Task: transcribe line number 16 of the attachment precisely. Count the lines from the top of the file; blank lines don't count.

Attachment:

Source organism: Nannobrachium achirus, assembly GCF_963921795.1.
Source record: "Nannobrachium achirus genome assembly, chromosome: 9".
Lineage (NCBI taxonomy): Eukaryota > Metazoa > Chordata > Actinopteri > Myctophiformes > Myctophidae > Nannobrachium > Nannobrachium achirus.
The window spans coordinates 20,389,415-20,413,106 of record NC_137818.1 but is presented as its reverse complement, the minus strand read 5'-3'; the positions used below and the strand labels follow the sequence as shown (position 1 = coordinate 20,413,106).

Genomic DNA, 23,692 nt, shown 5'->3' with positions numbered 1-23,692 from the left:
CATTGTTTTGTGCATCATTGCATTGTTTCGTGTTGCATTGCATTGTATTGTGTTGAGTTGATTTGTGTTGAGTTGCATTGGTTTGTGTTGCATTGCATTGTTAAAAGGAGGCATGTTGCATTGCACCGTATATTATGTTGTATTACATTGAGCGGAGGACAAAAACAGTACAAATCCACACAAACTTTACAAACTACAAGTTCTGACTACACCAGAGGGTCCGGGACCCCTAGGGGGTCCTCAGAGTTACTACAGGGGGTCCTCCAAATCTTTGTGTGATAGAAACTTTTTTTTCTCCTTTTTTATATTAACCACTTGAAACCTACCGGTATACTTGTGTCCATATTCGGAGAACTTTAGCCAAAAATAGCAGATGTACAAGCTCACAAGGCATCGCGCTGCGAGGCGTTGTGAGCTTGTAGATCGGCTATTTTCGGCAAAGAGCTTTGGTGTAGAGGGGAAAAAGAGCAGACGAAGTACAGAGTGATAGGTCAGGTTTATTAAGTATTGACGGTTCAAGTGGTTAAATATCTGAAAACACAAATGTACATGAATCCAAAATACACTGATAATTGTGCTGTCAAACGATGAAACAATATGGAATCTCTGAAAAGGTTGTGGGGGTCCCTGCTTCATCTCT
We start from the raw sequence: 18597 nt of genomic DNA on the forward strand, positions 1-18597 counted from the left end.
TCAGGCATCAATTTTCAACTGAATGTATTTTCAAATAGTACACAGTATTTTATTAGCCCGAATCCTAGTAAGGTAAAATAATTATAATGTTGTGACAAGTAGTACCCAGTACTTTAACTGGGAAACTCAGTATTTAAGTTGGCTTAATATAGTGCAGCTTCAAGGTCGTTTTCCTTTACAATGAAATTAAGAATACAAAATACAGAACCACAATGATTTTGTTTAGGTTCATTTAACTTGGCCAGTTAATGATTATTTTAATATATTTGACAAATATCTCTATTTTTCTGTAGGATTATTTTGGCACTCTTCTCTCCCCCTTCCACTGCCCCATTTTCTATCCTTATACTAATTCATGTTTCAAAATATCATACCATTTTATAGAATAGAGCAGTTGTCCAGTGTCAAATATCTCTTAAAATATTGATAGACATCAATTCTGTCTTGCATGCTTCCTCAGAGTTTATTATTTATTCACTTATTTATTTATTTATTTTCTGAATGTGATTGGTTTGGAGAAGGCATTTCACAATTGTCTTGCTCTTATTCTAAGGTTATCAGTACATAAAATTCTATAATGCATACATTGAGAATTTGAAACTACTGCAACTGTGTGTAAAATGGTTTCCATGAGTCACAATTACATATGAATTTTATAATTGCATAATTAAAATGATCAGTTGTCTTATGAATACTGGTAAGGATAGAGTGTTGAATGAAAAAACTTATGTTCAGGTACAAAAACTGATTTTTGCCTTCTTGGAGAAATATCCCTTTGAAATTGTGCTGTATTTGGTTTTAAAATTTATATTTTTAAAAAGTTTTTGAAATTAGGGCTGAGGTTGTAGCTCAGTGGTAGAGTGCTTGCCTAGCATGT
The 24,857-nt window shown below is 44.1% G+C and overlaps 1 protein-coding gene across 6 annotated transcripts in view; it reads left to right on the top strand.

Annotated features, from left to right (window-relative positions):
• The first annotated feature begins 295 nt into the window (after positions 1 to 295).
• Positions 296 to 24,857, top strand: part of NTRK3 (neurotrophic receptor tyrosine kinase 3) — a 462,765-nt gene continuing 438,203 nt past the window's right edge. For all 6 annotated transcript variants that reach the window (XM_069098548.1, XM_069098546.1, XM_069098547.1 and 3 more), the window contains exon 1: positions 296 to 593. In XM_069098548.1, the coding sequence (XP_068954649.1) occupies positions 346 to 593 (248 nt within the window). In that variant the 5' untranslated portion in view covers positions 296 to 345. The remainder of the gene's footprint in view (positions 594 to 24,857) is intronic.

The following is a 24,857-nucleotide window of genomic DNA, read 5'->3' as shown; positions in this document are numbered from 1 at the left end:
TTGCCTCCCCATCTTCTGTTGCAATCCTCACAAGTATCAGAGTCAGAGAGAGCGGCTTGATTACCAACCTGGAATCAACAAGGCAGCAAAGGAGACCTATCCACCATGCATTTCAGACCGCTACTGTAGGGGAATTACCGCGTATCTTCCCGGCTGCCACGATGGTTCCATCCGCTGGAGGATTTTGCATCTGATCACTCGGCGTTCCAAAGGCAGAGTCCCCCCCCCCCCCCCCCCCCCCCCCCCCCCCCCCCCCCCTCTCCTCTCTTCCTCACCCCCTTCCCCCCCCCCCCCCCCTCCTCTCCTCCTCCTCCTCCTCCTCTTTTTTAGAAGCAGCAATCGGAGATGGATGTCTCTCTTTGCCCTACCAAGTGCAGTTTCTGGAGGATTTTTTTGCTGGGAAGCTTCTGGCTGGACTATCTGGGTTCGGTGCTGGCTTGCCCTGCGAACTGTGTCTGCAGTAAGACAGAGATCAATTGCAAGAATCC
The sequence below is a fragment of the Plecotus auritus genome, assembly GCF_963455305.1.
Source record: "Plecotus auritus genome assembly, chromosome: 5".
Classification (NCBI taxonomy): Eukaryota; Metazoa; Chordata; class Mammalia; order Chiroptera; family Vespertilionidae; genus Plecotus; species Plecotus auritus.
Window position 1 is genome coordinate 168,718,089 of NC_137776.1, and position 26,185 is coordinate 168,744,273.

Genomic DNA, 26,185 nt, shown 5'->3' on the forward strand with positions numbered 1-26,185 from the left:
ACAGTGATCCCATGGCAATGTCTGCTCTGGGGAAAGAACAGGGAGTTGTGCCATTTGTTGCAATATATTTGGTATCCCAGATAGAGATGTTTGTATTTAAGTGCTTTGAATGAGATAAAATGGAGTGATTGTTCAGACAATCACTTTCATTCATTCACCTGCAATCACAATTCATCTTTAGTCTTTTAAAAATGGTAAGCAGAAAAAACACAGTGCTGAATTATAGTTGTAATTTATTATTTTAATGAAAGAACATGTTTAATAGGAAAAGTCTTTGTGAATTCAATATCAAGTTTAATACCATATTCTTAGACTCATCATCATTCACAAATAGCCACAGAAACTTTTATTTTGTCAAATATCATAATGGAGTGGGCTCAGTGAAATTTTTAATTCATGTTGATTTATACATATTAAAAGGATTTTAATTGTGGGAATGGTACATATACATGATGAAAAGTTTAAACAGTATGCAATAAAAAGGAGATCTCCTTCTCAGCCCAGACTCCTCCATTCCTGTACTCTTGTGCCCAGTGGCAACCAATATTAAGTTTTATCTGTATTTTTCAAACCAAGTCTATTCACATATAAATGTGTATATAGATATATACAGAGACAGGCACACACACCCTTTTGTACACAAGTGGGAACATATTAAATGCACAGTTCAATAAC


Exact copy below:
Source record: "Plecotus auritus genome assembly, chromosome: 5".